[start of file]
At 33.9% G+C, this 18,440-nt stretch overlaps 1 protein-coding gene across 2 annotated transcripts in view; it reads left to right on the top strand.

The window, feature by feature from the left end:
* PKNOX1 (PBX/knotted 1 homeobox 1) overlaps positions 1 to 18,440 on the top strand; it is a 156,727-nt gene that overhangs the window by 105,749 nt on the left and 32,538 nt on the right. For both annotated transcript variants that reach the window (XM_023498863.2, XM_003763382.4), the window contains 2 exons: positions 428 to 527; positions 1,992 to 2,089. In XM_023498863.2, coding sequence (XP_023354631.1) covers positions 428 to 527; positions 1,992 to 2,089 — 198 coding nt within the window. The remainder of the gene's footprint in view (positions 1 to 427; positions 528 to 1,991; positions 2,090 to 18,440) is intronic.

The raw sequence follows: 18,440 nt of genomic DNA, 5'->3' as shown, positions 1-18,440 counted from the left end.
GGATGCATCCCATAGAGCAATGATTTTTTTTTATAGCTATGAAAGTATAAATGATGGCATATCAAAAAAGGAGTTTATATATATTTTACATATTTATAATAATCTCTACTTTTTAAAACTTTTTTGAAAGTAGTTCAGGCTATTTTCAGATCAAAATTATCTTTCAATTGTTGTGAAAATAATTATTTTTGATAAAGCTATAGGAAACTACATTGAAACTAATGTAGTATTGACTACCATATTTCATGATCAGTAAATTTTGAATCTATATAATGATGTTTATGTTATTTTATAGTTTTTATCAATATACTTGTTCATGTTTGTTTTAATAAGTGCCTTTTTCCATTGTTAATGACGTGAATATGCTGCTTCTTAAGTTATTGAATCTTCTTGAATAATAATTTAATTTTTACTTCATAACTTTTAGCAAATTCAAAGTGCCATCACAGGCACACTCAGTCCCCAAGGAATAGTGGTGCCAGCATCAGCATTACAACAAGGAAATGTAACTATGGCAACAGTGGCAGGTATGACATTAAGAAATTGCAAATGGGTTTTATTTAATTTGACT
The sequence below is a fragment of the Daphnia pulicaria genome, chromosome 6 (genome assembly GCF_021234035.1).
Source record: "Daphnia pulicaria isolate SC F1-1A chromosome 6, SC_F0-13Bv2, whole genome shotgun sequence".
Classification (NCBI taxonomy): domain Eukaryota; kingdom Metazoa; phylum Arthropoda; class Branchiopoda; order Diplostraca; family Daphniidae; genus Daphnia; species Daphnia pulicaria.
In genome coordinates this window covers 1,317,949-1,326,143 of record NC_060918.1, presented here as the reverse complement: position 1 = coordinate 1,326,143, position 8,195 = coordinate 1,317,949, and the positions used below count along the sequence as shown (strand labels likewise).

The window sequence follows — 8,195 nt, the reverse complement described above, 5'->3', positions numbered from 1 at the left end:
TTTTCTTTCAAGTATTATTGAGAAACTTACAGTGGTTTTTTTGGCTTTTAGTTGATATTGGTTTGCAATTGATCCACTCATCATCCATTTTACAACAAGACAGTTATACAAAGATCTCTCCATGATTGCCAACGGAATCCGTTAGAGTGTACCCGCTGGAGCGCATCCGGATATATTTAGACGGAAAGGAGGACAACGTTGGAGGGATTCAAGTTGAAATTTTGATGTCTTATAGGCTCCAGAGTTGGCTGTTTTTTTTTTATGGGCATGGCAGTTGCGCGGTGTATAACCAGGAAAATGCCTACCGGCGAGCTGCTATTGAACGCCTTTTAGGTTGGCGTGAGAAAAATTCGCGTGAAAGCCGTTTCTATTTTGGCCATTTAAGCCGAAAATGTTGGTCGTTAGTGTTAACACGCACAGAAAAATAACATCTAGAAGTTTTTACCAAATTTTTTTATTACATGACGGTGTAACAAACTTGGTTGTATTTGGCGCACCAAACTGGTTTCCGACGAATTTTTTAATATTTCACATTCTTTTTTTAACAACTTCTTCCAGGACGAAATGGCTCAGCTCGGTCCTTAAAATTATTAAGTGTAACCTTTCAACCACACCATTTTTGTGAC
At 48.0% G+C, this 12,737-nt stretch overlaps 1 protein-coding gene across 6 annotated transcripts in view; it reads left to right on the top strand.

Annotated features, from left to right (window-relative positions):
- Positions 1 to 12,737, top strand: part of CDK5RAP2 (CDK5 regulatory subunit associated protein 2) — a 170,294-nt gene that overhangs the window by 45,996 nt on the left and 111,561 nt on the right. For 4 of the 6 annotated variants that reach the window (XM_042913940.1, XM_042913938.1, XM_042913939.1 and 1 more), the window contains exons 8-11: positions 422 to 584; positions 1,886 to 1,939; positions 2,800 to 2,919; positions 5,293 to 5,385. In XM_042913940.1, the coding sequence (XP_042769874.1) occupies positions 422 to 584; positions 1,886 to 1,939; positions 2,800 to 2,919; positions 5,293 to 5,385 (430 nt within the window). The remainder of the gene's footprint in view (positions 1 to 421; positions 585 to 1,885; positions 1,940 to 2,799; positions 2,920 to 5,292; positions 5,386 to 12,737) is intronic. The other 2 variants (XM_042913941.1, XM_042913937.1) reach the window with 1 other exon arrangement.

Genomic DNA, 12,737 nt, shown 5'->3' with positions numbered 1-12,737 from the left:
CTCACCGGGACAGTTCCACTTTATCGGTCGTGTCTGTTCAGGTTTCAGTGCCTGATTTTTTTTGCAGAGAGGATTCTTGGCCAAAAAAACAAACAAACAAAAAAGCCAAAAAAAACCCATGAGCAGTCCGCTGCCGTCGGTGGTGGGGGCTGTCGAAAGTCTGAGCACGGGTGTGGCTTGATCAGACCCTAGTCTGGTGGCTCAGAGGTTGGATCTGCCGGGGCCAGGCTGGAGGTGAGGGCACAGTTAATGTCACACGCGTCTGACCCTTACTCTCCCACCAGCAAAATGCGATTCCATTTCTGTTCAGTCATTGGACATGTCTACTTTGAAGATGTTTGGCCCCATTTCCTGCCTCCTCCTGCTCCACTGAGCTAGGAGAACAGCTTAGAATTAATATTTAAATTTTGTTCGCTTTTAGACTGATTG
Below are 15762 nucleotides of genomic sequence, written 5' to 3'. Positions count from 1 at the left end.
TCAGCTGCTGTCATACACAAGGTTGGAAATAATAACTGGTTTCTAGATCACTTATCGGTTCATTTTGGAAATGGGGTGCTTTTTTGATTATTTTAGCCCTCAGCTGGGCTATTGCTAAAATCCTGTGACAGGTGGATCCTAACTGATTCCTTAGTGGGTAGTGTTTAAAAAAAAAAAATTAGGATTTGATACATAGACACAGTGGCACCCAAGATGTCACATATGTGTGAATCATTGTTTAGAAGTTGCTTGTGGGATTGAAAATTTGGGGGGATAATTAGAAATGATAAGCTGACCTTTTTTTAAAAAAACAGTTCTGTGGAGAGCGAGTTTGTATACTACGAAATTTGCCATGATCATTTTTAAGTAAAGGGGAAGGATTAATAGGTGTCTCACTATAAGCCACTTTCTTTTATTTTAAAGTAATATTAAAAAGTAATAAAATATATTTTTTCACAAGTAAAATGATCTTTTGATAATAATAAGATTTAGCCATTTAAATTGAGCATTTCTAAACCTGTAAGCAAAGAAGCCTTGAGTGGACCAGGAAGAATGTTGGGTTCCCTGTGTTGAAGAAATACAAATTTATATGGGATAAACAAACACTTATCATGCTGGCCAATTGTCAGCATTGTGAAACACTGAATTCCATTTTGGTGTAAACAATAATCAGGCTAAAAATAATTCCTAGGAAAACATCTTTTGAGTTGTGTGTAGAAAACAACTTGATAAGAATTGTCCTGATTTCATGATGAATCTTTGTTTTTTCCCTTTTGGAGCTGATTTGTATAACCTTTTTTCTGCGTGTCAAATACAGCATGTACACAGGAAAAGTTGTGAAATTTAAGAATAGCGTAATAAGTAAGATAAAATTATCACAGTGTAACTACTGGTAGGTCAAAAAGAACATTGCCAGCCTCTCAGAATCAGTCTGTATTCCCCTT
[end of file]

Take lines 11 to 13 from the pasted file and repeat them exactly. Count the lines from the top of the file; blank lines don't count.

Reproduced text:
TTTTCTTTCAAGTATTATTGAGAAACTTACAGTGGTTTTTTTGGCTTTTAGTTGATATTGGTTTGCAATTGATCCACTCATCATCCATTTTACAACAAGACAGTTATACAAAGATCTCTCCATGATTGCCAACGGAATCCGTTAGAGTGTACCCGCTGGAGCGCATCCGGATATATTTAGACGGAAAGGAGGACAACGTTGGAGGGATTCAAGTTGAAATTTTGATGTCTTATAGGCTCCAGAGTTGGCTGTTTTTTTTTTATGGGCATGGCAGTTGCGCGGTGTATAACCAGGAAAATGCCTACCGGCGAGCTGCTATTGAACGCCTTTTAGGTTGGCGTGAGAAAAATTCGCGTGAAAGCCGTTTCTATTTTGGCCATTTAAGCCGAAAATGTTGGTCGTTAGTGTTAACACGCACAGAAAAATAACATCTAGAAGTTTTTACCAAATTTTTTTATTACATGACGGTGTAACAAACTTGGTTGTATTTGGCGCACCAAACTGGTTTCCGACGAATTTTTTAATATTTCACATTCTTTTTTTAACAACTTCTTCCAGGACGAAATGGCTCAGCTCGGTCCTTAAAATTATTAAGTGTAACCTTTCAACCACACCATTTTTGTGAC
At 48.0% G+C, this 12,737-nt stretch overlaps 1 protein-coding gene across 6 annotated transcripts in view; it reads left to right on the top strand.

Annotated features, from left to right (window-relative positions):